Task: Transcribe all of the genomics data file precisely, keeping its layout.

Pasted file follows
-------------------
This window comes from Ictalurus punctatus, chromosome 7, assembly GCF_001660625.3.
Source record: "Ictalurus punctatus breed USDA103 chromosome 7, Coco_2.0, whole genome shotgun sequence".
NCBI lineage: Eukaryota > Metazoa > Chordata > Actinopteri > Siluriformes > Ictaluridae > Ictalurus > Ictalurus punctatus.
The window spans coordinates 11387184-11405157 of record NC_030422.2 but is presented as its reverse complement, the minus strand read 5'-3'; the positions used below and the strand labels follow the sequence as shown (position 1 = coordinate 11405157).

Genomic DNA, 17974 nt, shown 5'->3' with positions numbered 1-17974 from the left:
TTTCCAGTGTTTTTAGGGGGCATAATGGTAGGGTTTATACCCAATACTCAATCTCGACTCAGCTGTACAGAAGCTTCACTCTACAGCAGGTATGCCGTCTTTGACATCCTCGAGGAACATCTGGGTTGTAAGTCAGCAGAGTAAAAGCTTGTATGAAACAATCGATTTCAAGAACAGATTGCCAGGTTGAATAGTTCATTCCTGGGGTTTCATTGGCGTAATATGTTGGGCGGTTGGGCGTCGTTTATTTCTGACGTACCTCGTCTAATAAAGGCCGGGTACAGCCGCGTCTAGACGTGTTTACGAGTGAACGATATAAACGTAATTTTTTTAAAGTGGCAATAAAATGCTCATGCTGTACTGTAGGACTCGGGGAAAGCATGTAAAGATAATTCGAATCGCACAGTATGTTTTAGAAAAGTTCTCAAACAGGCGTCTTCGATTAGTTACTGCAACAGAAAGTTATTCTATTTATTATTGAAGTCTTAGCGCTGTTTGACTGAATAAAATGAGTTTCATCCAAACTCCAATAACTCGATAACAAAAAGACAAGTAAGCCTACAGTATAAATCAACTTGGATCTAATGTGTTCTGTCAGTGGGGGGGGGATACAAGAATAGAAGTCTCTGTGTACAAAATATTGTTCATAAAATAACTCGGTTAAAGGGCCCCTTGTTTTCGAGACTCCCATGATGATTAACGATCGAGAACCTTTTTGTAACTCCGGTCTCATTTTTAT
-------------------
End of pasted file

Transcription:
This window comes from Ictalurus punctatus, chromosome 7, assembly GCF_001660625.3.
Source record: "Ictalurus punctatus breed USDA103 chromosome 7, Coco_2.0, whole genome shotgun sequence".
NCBI lineage: Eukaryota > Metazoa > Chordata > Actinopteri > Siluriformes > Ictaluridae > Ictalurus > Ictalurus punctatus.
The window spans coordinates 11387184-11405157 of record NC_030422.2 but is presented as its reverse complement, the minus strand read 5'-3'; the positions used below and the strand labels follow the sequence as shown (position 1 = coordinate 11405157).

Genomic DNA, 17974 nt, shown 5'->3' with positions numbered 1-17974 from the left:
TTTCCAGTGTTTTTAGGGGGCATAATGGTAGGGTTTATACCCAATACTCAATCTCGACTCAGCTGTACAGAAGCTTCACTCTACAGCAGGTATGCCGTCTTTGACATCCTCGAGGAACATCTGGGTTGTAAGTCAGCAGAGTAAAAGCTTGTATGAAACAATCGATTTCAAGAACAGATTGCCAGGTTGAATAGTTCATTCCTGGGGTTTCATTGGCGTAATATGTTGGGCGGTTGGGCGTCGTTTATTTCTGACGTACCTCGTCTAATAAAGGCCGGGTACAGCCGCGTCTAGACGTGTTTACGAGTGAACGATATAAACGTAATTTTTTTAAAGTGGCAATAAAATGCTCATGCTGTACTGTAGGACTCGGGGAAAGCATGTAAAGATAATTCGAATCGCACAGTATGTTTTAGAAAAGTTCTCAAACAGGCGTCTTCGATTAGTTACTGCAACAGAAAGTTATTCTATTTATTATTGAAGTCTTAGCGCTGTTTGACTGAATAAAATGAGTTTCATCCAAACTCCAATAACTCGATAACAAAAAGACAAGTAAGCCTACAGTATAAATCAACTTGGATCTAATGTGTTCTGTCAGTGGGGGGGGGATACAAGAATAGAAGTCTCTGTGTACAAAATATTGTTCATAAAATAACTCGGTTAAAGGGCCCCTTGTTTTCGAGACTCCCATGATGATTAACGATCGAGAACCTTTTTGTAACTCCGGTCTCATTTTTAT